Daily relaxation routines can result in beneficial long-term changes to genes involved in blood sugar control and other processes
FEELING run-down? Try a little chanting, or meditation – yes, really. Such relaxation techniques can boost the activity of genes that promote good health, and a few minutes each day is enough to show results.
“It’s not New Age nonsense,” says Herbert Benson of the Massachusetts General Hospital in Boston. He and his colleagues analysed the whole genomes of 26 volunteers – none of whom regularly meditates – before teaching them a relaxation routine lasting 10 to 20 minutes. It included reciting words, breathing exercises and emptying the mind.
After eight weeks of performing the routine daily, gene analysis was repeated. Clusters of beneficial genes had become more active and harmful ones less so (PLoS One
The boosted genes had three main effects: improving cellular energy efficiency; upping insulin production, which improves control of blood sugar; and preventing the breakdown of caps on chromosomes that help prevent cells wearing out and ageing.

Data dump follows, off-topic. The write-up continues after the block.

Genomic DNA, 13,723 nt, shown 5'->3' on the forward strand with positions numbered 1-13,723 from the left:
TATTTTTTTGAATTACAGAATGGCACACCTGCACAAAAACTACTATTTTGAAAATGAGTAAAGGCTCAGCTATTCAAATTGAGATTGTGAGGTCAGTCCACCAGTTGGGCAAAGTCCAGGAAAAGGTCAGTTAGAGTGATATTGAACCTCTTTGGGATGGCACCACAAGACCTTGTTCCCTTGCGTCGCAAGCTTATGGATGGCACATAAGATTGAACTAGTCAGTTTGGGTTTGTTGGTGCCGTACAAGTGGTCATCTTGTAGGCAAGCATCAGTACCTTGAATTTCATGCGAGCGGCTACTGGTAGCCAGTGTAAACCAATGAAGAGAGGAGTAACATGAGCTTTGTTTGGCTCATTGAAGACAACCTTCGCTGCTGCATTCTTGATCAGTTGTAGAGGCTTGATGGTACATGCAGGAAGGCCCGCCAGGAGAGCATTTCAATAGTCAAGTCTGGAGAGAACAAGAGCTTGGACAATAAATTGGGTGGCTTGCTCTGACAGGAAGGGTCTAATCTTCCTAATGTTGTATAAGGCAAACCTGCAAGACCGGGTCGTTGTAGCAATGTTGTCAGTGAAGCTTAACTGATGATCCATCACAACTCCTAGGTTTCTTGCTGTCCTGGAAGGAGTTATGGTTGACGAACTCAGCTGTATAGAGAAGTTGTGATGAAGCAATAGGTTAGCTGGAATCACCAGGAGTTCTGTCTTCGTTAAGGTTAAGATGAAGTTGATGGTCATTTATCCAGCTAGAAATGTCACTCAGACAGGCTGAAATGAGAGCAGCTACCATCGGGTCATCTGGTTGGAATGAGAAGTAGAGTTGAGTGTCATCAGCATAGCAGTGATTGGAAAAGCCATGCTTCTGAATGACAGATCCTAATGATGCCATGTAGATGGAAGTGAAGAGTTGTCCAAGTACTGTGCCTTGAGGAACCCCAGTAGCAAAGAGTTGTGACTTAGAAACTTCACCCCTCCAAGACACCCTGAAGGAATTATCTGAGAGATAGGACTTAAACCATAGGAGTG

Boosted genes improve energy efficiency and control of blood sugar, and prevent cell ageing
Clusters of genes that became less active were those involved in chronic inflammation, which can lead to high blood pressure and heart disease.
By taking blood immediately before and after the technique was performed, researchers also showed that the gene changes happened within minutes. Further studies in people who regularly meditate suggest these changes could be long term. “It seems fitting that you should see these responses after just 15 minutes just as, conversely, short periods of stress have physiological effects that are harmful in the long term,” says Julie Brefczynski-Lewis of West Virginia University in Morgantown.
The team is now looking at whether these techniques could be used as an adjunct to conventional medicine in people with high blood pressure, inflammatory bowel disease and cancer.
This article appeared in print under the headline “Say ommm to keep your genes healthy”